Michael Jones,75, who was waiting for a bus in Chadlington which has a population of 800, said more homes had to be built without much care and attention of the impact it has on small villages.
He said:’ I think everyone agrees more homes have to be built. No one disputes that, but there must be more thought about the impact they have on the villages.’
Another resident who admitted she was not a big fan of Clarkson begrudgingly accepted he was right to speak out about the overdevelopment of some areas.
‘Jeremy is right on this point, she said.
‘He can be a big mouth but on housing and farming issues he is spot on.
‘It is all very well the Government saying they want to build new homes, but you can’t just have the houses without all the other facilities that follow with an increase in the population.’
Viewers of the TV series visiting Clarkson’s farm shop alleged that he is being victimised
Locals have complained about the number of visitors attracted to the Cotswolds farm
While Clarkson’s fans were 100 per cent behind the outspoken TV presenter, locals in Chadlington have been scathing of his battle with the local council
Another resident who has lived in the village for over 20 years, said Clarkson had a cheek to complain about overcrowding.
‘I do think it is a bit of the pot calling the kettle black’, he said.
‘The success of his TV show has put a spotlight on places like Chadlington and brought so many more people to the village.
‘They are tourists and while shops such as his might benefit it has meant the roads are more crowded.’
The sudden affection for Clarkson from villagers might be due to the fact his farm shop is closed until next month and the road leading to Diddly Squat deserted of traffic.
With the third series of ‘Clarkson’s Farm’ due to air on Amazon on May 3rd the hordes of fans who flock to buy ‘cow juice’ or ‘bee juice’ will again shatter the peace of the village.
Many of the tourists also travel the short distance to Chipping Norton where Clarkson has lamented the decline of the town with local shops giving way to big supermarkets, such as Aldi.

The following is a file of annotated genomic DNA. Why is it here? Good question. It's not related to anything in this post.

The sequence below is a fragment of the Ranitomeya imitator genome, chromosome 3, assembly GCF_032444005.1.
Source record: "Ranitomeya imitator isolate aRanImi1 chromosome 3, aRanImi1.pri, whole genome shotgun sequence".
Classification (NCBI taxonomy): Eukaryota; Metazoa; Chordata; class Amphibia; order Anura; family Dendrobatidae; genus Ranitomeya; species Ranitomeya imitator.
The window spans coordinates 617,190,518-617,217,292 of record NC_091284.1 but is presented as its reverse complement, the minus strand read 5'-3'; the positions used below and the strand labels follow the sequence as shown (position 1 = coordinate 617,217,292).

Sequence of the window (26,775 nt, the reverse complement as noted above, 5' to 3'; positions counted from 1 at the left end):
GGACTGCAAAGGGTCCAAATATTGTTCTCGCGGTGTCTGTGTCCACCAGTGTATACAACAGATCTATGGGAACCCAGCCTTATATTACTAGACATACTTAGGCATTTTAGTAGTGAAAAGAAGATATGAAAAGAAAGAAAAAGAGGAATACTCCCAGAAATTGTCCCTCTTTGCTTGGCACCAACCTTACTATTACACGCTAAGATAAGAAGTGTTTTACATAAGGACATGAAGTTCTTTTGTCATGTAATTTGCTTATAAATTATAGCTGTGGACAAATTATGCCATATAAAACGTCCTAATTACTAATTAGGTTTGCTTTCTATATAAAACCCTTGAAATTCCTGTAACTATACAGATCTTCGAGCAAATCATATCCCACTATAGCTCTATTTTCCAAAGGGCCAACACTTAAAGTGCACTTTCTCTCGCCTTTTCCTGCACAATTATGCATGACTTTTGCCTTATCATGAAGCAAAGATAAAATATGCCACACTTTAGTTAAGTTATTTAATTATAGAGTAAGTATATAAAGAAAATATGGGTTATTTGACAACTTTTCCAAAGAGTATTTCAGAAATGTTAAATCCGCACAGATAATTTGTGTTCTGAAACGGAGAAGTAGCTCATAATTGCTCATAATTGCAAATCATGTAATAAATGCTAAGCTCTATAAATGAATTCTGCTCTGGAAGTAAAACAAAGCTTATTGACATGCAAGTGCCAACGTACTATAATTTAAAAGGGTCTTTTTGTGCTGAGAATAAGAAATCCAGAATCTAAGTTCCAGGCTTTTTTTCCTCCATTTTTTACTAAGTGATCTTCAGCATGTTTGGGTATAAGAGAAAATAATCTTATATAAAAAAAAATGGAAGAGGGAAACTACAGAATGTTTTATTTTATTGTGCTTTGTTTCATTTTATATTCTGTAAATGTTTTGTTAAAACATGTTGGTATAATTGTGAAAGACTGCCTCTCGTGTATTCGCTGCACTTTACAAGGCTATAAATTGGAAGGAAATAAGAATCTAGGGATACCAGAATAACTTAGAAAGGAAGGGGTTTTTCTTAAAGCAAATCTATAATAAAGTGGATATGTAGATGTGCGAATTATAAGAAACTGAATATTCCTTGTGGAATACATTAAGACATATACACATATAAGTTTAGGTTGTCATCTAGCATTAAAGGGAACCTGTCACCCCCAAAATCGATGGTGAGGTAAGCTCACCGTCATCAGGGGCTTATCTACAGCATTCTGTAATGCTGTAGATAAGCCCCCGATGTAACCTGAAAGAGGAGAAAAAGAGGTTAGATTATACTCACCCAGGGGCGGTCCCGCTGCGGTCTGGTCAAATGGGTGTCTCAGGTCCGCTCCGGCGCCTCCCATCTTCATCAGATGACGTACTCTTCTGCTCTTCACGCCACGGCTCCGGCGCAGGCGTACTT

One store owner said it was brave of Clarkson to speak out as she claimed the residents have had little say in how their town has grown.
From complaints about cars blocking the roads to repeated squabbles with local planners Clarkson has been at odds with the residents of the Cotswold village of Chadlington (pictured)
Michael Jones, 75, said more homes had to be built without much care and attention of the impact it has on small villages
‘So little thought has been given to the facilities that will be available to people who move into the new homes,’ said one long established store owner who asked not to be named.
‘Clarkson is right. Chipping Norton has changed, and I would not say for the better. There is certainly more money around and the homes that do go on sale are snapped up by people from out of the area who use them as weekend retreats.
‘Also if you are a local person they are out of the price range for most people.’
While Clarkson was unhappy that supermarket chains have replaced local run shops others were pleased they had chosen to base themselves in the town.
Dad of two Darrell Broome said he could not afford to buy food from local stores with the Aldi a ‘lifesaver’.
The 47-year-old roofer said:’ Of course I would like to support local, but the prices are just too much.
‘We come to Aldi as it is affordale. I am sure many others feel the same way.’
Another shopper leaving Aldi said:’ There is obviously a demand for the supermarkets otherwise they would be empty.’